Morgan Evans says of his new web series: “It is weird, it is sad, it is funny and it was expensive.” I can’t speak to the budget (though I’m assuming it cost at least the entire $10,133 raised on Kickstarter), but it’s certainly weird, sad, and funny. That’s why it’s this week’s selection.
As you may have guessed, I spend a fair amount of time trolling for and watching Internet videos. I take it seriously and believe web series are a big part of entertainment’s future. But lately I’ve been worried. I’ve found myself languishing in my exploration. Though I’m sure there’s still lots of quality product out there that I haven’t seen, most of what I’m coming across is unimpressive. Unextraordinary. Funny, sort of, but done. Not deserving of a series. Maybe there’s a shortage of good new stuff. More likely, my tastes are catching up with my expectations for the medium. I’m looking for funny and creative more than ever before. The Untitled Webseries That Morgan Evans Is Doing is a perfect example.
A poignant and clever commentary on being young, in New York, and in the comedic arts, New York filmmaker Evans has given us a fearless and idiosyncratic look into the familiar yet intangible machinations of life, the dimly lit little spaces between hope, excitement, disappointment, and uncertainty. The show’s often laugh-out-loud funny, without ever seeming like it’s trying to be. In a Woody Allen way, viewers are given broad punch lines in the context of a beautifully layered all-access pass to Evans’ world. To use Evans’ own words again: “I wanted to do something honest, true and with as many people as I could get my hands on.” He’s achieved his goal with flying colors (all while wearing some pretty good-looking specs).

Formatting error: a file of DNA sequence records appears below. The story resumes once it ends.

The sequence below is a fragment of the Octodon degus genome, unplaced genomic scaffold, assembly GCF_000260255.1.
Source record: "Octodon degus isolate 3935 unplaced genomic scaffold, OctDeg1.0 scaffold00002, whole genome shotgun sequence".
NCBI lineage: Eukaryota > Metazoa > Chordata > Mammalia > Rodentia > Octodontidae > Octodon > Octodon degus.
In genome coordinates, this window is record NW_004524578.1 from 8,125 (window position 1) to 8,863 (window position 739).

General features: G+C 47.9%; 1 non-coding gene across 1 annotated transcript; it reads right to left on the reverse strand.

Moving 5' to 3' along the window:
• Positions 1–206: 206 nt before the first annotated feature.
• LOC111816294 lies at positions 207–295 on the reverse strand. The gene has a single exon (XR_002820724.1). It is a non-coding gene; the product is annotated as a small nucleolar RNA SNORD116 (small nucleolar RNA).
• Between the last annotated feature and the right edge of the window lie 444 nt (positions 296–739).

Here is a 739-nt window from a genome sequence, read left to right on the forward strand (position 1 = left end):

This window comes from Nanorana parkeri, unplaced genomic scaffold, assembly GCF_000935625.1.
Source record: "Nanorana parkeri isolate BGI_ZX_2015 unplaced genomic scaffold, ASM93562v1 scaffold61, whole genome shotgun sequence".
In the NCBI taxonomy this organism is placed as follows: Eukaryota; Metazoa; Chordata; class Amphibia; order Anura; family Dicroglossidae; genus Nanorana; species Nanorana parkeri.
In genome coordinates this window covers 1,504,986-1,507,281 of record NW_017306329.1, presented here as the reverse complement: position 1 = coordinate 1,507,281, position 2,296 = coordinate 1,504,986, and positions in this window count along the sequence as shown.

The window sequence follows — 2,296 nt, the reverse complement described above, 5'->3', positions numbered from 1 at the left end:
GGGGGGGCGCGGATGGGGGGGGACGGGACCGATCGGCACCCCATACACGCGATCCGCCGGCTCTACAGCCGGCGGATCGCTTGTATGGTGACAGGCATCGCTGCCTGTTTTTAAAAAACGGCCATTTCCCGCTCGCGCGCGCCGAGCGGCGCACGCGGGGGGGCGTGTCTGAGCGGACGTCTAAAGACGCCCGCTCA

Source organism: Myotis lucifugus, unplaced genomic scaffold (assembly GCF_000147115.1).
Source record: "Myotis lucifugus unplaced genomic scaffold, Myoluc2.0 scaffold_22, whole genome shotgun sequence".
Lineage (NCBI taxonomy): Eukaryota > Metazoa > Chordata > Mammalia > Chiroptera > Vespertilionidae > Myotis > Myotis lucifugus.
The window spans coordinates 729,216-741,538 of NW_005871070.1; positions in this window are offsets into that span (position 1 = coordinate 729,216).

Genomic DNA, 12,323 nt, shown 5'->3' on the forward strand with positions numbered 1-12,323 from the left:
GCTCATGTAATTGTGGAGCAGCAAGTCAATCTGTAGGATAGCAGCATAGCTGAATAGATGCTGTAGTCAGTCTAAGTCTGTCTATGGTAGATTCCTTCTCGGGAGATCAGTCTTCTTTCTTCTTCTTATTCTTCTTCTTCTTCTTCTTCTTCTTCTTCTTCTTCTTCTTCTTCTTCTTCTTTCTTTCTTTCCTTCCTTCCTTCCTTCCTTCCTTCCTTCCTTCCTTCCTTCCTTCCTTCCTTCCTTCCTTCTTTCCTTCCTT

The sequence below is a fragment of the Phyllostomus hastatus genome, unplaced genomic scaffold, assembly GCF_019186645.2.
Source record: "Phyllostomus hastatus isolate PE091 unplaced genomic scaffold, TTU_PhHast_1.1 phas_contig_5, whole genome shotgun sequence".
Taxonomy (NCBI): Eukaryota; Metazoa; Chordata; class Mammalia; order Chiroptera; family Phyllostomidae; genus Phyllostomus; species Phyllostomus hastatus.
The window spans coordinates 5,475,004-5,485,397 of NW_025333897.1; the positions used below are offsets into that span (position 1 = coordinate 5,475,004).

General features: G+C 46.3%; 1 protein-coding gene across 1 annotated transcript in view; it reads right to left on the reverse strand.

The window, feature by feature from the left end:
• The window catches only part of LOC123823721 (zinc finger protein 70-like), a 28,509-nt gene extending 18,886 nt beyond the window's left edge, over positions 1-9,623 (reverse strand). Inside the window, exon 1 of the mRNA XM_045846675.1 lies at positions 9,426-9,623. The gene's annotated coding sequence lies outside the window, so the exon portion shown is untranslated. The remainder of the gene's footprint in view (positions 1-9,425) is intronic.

Here are three reasons to watch. Cheers to the fast and furious evolution of web series.
The best films are more than sequences of situations, they’re discoveries — visceral experiences born from a carefully cultivated relationship between a writer, director, and his actors. There should be some unpredictability, some tension, some imperfection that leads to a greater truth. The way Evans captures stand-up comedy — a thick haze of stops and starts, near hits thrown off course by nerves, and underlying jealousy of he who’s better — is spot on.
Honest filmmaking requires an auteur to walk the thin line between holding an audience’s interest and allowing himself to indulge enough of his inner monologue to tell it like it is. In “Baby Shower”, two and-a-half minutes of set-up come into vivid focus when Evans covers a plush lion’s face with its paw. It’s a big build up for one shot, but it works. A move like that takes unabashed candor.
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